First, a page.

FACT SHEET REGARDING THE NEED TO ADDRESS COUNTY REVENUES
We would like to share with you a little bit about how your county government serves you and the challenges we are facing in our effort to serve you even better.
County government is the primary agent of the state government. We have a different level of responsibility to our residents than municipalities and townships who are true "local governments," that are tasked with providing directly for the health, safety and welfare of their residents.
Counties, on the other hand, do the state's work as the state's local branch office, so to speak. And we do it with very little discretion. Our authority is strictly limited by the Ohio Revised Code - if it's not in black and white in the Ohio Revised Code, we can't do it. This can prove frustrating to us, and, on many occasions, to our constituents who don't understand why we can't do what they ask us to do to help them.
Unfortunately, most of our residents' contact with the county isn't a pleasant experience - they are in court - paying taxes - seeking public assistance - or running into potholes....
But what does it mean to be the state's local branch office? Counties, in reality, are tasked by the state with providing vital services to our residents.
We are responsible to provide for county-wide elections.
We provide for justice and public safety through the county and common pleas courts including special drug and mental health courts. We are responsible for providing defense for those who can't afford it, often referred to as indigent defense, the county jail, and community corrections activities that offer counseling and rehabilitation treatment to offenders in our local community. And we provide child and adult protective services.
We provide the safety net and opportunities for success for our families in need through our Human Services Department.
We provide a large part of the infrastructure - roads, bridges, sanitary sewer and storm water management - that helps support our business community and local economy.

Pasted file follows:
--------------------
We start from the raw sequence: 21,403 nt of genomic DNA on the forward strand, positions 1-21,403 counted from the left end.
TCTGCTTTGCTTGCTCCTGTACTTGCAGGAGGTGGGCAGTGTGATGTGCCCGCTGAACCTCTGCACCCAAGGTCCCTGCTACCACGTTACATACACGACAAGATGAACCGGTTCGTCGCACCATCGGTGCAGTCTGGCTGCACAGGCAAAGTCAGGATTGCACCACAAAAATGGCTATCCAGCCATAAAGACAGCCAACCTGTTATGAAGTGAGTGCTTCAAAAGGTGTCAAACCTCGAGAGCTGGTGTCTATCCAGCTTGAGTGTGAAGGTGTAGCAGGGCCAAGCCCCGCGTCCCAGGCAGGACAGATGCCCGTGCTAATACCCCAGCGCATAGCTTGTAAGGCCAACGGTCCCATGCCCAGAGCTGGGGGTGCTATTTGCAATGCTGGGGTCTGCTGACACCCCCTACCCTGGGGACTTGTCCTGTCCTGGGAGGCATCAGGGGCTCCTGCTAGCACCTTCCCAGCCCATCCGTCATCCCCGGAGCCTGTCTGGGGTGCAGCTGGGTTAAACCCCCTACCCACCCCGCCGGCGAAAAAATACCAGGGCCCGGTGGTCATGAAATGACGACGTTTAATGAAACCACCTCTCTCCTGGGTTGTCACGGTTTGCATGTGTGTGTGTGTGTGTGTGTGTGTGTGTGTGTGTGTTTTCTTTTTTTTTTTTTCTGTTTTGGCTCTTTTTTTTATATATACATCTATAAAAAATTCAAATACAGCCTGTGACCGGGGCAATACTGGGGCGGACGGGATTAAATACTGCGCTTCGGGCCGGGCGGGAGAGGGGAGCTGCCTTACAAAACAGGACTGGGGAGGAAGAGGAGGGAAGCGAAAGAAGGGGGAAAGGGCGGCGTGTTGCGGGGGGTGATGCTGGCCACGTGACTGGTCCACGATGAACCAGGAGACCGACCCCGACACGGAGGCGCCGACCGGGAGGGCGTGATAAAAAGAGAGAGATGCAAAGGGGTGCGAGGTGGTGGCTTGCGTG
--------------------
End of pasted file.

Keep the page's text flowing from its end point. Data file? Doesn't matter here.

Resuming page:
And as the budgetary authority for the county - the Commissioners pay ALL the bills. The Commissioners' key responsibility is to consider and approve the budgets for each of the courts and the 9 different independently elected county office holders.
Commissioners are obligated to take a broad and all-encompassing view when making public policy and budget decisions. Our residents expect us to act in a fiscally responsible manner and exercise good business acumen when matching the revenue available - which is their money – to service needs that have been identified. We hold the heavy burden of making choices - many times tough choices - between and among our county government offices for program funding - which is no easy task.
And that task has gotten more difficult. Today, counties find themselves in the extremely difficult position of balancing unprecedented revenue losses with escalating costs. Most of this is the result of state polices enacted over the last decade.
The dramatic loss of the Medicaid managed care organization (MCO) sales tax, severe reductions in the Local Government Fund (LGF) and the phase out of the tangible personal property tax (TPP) have eliminated $351 million per year in county revenue on a state-wide basis.
Here in Union County we lost over $ 250,000 annually with the elimination of the Medicaid MCO sales tax last year.
Since 2008, our county's support from the LGF has fallen from $894,574 per year to $419,000 in the current year. That's a 7% reduction over 10 years.